For the past four years we have assisted with Christmas events in the black township closest to our city. Last year I was challenged by a total stranger to seek out and help the “forgotten” financially challenged white people in the area that I lived in. There are many poor white South Africans who are pretty much forgotten! I took up the challenge, and after several months finally found a local organization called Doulus-Armoedebediening who had a long list of where these “missions” as they are called, are located. I teamed up with Maxie and her husband Chris Nortje who were dedicating their weekends to fundraising efforts in order to give at least two of these missions a happy Christmas meal and a simple gift to each adult.
Through one of our contacts, I received 15 kilos of meat, which went towards a meal that we would prepare for one of these missions close to Christmas. We were also very thankful for Activated Ministries’ generous sponsorship of books for the children in these missions, in both English and Afrikaans, and magazines for the adults.
Friday, December 16th being a public holiday, my colleague Angela, and I set off to visit a place called “Sonskyn Hoekie” [translated into English as Sunshine Corner], not knowing what to expect. All we knew was that there were several families living on a farm. From what we have since learned, certain farmers make available a part of their land for destitute white people, who are allowed a small space, where they can build a shack or room. There are public bathrooms and a communal kitchen—some of these missions have a dining/community hall. The people are not allowed to cook in their rooms, but may eat in their rooms. The farmer is paid a small fee each month when people are able to afford it. We found out that that does not happen too often.
We were surprised to see how basic and poorly people there are living. At this particular place, our sole object was to meet with the children and give them books. We also wanted to assess the situation to see where else we could be a help in the future. Most of the children are Afrikaans speaking, and were absolutely thrilled to receive the books we had for them. Some titles have been translated into Afrikaans, and several were just hot off the press. They gladly took the English books too, as the school-going children learn English, and the older siblings enthusiastically said they would read these to their younger siblings, translating as they go along. We were very impressed by the children as although they were living in poor circumstances they were very polite and respectful. I spoke in Afrikaans to them as they led me around the camp searching out their friends, as they did not want anyone to miss out on such an opportunity. One of the boys, was so very attentive, and corrected my Afrikaans every now and then, and we would joke and laugh about the mistakes we both made trying to speak one another’s language.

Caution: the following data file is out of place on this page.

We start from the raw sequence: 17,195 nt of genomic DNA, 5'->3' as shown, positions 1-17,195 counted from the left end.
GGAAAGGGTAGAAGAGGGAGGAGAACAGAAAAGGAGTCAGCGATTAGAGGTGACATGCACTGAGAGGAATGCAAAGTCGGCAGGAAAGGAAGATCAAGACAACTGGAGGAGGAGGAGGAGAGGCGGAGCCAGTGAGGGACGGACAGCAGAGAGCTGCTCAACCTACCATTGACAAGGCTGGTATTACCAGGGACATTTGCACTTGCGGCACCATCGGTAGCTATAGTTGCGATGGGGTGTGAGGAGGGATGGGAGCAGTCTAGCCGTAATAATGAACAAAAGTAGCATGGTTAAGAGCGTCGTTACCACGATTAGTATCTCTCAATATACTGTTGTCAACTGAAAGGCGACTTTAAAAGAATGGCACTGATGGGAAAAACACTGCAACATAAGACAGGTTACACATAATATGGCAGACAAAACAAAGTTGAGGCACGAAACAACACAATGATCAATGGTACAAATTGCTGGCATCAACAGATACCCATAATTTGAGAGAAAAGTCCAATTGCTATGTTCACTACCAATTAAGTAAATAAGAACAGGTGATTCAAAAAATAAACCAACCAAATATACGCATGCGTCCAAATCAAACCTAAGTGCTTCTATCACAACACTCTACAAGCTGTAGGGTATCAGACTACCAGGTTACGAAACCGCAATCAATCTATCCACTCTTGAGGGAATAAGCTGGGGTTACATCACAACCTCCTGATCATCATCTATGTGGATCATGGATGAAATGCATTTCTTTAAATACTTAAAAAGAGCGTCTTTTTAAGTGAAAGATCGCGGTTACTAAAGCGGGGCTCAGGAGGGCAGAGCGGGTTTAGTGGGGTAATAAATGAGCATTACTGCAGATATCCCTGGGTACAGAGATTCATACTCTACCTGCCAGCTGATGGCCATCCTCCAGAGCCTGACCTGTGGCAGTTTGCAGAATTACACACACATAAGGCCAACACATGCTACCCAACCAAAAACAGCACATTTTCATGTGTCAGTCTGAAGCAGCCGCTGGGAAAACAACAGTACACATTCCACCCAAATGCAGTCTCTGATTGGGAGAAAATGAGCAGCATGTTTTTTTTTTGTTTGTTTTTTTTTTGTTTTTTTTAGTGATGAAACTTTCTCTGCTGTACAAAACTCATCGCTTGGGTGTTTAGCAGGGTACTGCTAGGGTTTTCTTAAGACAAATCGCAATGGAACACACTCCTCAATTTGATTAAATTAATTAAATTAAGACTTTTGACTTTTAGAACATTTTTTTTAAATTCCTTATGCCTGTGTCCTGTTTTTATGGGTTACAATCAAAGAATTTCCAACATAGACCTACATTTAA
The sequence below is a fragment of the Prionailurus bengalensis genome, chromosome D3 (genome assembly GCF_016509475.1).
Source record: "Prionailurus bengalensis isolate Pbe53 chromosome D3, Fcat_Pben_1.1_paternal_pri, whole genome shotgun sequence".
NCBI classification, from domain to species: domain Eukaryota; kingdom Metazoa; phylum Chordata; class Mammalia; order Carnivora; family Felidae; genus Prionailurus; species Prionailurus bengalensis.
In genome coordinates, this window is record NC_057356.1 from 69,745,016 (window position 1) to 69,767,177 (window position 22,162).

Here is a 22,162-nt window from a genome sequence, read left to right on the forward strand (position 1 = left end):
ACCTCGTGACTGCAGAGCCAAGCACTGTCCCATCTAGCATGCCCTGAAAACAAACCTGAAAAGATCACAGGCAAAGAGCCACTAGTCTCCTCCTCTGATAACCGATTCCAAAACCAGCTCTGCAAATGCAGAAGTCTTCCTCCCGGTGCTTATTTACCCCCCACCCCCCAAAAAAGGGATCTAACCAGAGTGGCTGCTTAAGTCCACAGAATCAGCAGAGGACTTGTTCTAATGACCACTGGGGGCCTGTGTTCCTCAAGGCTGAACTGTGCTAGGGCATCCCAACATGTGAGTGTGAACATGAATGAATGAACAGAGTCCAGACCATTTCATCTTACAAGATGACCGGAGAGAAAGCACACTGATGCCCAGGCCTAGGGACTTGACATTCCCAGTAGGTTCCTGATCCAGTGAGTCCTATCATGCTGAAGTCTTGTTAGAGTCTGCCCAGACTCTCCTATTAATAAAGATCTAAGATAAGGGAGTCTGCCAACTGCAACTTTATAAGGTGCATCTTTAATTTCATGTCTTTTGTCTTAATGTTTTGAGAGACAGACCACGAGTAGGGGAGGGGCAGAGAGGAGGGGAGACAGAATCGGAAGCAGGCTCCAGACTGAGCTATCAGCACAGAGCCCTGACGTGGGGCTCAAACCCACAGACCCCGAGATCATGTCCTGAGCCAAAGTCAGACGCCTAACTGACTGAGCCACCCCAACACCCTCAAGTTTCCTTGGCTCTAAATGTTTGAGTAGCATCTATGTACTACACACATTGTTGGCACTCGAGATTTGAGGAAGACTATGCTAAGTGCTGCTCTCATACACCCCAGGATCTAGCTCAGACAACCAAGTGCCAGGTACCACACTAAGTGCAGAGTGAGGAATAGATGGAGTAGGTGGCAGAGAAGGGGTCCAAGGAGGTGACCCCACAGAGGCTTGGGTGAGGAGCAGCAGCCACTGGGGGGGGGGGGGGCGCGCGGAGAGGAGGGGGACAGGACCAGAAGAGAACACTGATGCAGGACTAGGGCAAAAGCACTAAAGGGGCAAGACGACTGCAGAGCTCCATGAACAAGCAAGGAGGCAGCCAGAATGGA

We had been told by some donors, that these poor people refused to receive anything in English and that we were wasting our time, but we found out that the children and their parents were very thankful to receive the English books. Most parents were bragging about how much their kids loved to read, so we were happy we had something meaningful to give them. The most gratifying experience was to see their little faces light up and a huge smile change their little faces. One little boy, as soon as I gave him a book, immediately sat down on the sand, hugged his book, then opened it, and started talking about the pictures. He could not read yet, but he wanted to describe the story on each page by the picture he was looking it. He was so happy to have his very own book. A young mother had tears in her eyes when I handed a baby Bible to her. She said, “I have been praying for a Bible for my baby, because I want her to learn about God and Jesus from a young age. How did you know I wanted that so badly?”
It was a very sad sight for sure, as it’s quite obvious that these folks, perhaps not all of them, have given up on life, and pretty much have no vision to make anything of themselves or their lives. Some of the parents told us that their children were visiting relatives, and we were happy to hear that, as probably they were getting a good break from such abject poverty.
We spent some time encouraging some of the adults, trying to give them an incentive to do something with their lives. From all accounts, sadly some of the young men there, who do have a skill, prefer to just beg at the lights, buy alcohol and also hop from farm to farm—and are called “mission jumpers”! They have not yet found purpose in life, nor are they looking, and seem to be satisfied with just making it one day at a time.
One person who stood out to us, was Deon. He had been a very successful businessman, and had months before through a series of events, lost everything he had—and is now a couple of million rand in debt. He is totally bankrupt, everything was taken from him and he ended up at this place two weeks earlier. But by the time we met him, he had already secured some work on a nearby farm, saying now he takes orders, whereas before he was the one to give them. He has a goal to move out as soon as he can. He looks very different to the others there and in fact when we first saw him, we thought he was a visitor. He takes care of his appearance, is keeping a distance from alcohol--and being in such a position has been a wake-up call for him.